OCTOBER 15, 16 141ST Anniversary Reenactment of the Battle of Cedar Creek on the original battlefield in Middleton. $15 through Sept. 15th, late registration $25 through Oct. 7th. By phone with credit card, walk-on $35. Sponsored by non-profit Cedar Creek Battlefield Foundation. For information, CCBF, P.O. Box 229, Middletown, VA 22645, 888-628-1864,
OCTOBER 15, 16 Pamplin Historical Park's 9th Annual Symposium, "Great Controversies of Civil War History," at the Park in Petersburg. Speakers include James McPherson, John Coski, Richard Sommers, Peter Carmichael, George Rable and Will Greene. For information: 877-PAMPLIN or
OCTOBER 21, 22 Civil War Ghost Walk, Endview Plantation, Newport News, 7-10 p.m. Annual tour of Endview and its battlefield. For information, 757-887-1862,


Hanover County officials are involved in an effort to change
the  name  of the very popular "Dixie Days Festival" weekend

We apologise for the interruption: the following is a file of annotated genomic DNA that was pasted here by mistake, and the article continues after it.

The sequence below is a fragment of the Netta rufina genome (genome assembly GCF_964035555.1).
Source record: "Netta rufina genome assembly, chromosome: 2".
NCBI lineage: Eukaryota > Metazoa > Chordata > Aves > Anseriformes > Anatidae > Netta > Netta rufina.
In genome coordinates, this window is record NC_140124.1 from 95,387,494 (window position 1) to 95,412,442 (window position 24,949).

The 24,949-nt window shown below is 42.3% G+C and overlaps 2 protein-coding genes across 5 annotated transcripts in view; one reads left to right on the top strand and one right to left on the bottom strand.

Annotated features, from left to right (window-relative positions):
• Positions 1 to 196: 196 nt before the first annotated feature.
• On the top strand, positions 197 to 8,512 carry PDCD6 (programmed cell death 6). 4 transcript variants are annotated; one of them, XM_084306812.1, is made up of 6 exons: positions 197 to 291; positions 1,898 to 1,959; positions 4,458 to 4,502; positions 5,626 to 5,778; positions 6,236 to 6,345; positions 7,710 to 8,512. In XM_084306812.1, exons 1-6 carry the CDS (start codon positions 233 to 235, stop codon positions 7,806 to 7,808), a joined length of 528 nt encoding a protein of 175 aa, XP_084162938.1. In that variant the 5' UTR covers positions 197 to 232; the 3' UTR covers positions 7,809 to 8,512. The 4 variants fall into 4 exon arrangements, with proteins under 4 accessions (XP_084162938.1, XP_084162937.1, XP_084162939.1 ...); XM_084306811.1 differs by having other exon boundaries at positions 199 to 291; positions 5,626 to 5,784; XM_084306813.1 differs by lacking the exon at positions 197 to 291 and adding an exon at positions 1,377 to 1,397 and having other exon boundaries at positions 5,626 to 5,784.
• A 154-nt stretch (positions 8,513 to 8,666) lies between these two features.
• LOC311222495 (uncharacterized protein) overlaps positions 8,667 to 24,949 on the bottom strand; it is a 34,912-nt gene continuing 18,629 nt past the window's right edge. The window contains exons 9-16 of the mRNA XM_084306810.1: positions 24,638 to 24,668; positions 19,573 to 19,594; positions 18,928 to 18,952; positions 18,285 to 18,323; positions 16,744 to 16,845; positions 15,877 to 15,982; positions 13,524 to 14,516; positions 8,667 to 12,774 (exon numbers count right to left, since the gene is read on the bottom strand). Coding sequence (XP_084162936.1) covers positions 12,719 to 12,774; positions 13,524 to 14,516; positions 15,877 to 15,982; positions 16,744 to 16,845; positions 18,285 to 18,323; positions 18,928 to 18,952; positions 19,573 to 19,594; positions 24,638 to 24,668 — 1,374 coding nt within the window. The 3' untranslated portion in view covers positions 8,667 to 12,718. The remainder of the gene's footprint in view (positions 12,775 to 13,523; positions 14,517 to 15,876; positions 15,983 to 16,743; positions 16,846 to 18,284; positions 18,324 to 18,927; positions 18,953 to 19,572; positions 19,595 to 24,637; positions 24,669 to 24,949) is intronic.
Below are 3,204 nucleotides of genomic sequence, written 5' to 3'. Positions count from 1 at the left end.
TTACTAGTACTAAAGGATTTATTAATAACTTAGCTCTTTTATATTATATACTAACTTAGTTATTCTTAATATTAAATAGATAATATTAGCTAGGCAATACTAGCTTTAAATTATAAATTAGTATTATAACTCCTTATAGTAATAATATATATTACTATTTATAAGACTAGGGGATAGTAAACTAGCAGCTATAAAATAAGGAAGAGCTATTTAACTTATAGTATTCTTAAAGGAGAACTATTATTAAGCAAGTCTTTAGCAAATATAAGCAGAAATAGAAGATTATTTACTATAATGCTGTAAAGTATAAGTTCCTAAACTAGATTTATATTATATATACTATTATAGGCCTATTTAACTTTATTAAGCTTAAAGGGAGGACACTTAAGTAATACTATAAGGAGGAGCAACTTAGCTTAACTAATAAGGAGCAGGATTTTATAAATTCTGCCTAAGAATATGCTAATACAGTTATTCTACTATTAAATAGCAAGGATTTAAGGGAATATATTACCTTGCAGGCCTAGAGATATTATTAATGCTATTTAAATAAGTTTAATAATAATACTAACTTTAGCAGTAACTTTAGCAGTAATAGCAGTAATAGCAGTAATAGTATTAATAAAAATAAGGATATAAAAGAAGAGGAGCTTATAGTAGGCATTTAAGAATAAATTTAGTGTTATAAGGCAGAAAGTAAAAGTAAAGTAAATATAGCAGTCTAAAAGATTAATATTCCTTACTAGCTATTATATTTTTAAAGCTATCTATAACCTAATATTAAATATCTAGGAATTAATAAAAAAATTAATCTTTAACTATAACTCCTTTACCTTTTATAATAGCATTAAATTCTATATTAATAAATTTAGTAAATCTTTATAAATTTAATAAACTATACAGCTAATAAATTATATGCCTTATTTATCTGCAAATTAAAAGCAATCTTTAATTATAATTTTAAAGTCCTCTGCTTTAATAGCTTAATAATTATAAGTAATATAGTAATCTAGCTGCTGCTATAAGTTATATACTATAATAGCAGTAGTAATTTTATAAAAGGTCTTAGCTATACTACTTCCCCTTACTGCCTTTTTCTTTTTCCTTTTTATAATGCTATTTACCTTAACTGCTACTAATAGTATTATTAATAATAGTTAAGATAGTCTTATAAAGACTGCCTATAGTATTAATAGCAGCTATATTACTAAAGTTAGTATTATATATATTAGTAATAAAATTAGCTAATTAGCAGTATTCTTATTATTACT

to something less offensive to the  ears  and  eyes  of  the

(Possibly,  they  may  also feel that radio stations serving
Hanover County should not play Dixieland Jazz unless  it  is
renamed Rebellion Jazz or something else less offensive. Who

"Dixie Days" is only two years  old,  but  is  bringing  out
thousands   of   residents  and  non-residents,  adults  and
children, young  and  old  to  experience  and  learn  about
Hanover   County's   War  Between  the  States  history  and

The word "Dixie" supposedly has its origins  in  the  French
"Dix,"  the  number  ten,  and  one  would  assume  that  it
originated in New Orleans where a ten  dollar  banknote  was
known as a Dixie.                                           

The   Oxford  English  Dictionary  definition  of  Dixie  is

1.  The southern states of the US, the South.               

2.  "a large iron kettle or pot in which stew, tea, etc., is
made or carried by soldiers." This is still in use today and
stems  from  the  Hindi  degci  (from  Persian  degca,   the
diminutive of deg iron pot.)                                

Ah,  words  are  wonderful  things  and  mean many different
things to many people!  One must be very  careful  in  using
them in order not to offend or arouse the ire of others.  In
this politically correct world of ours,  one  person,  upset
over one word such as "God" can, if he or she works hard and
is noisy enough, eliminate  the  usage  of  that  word  from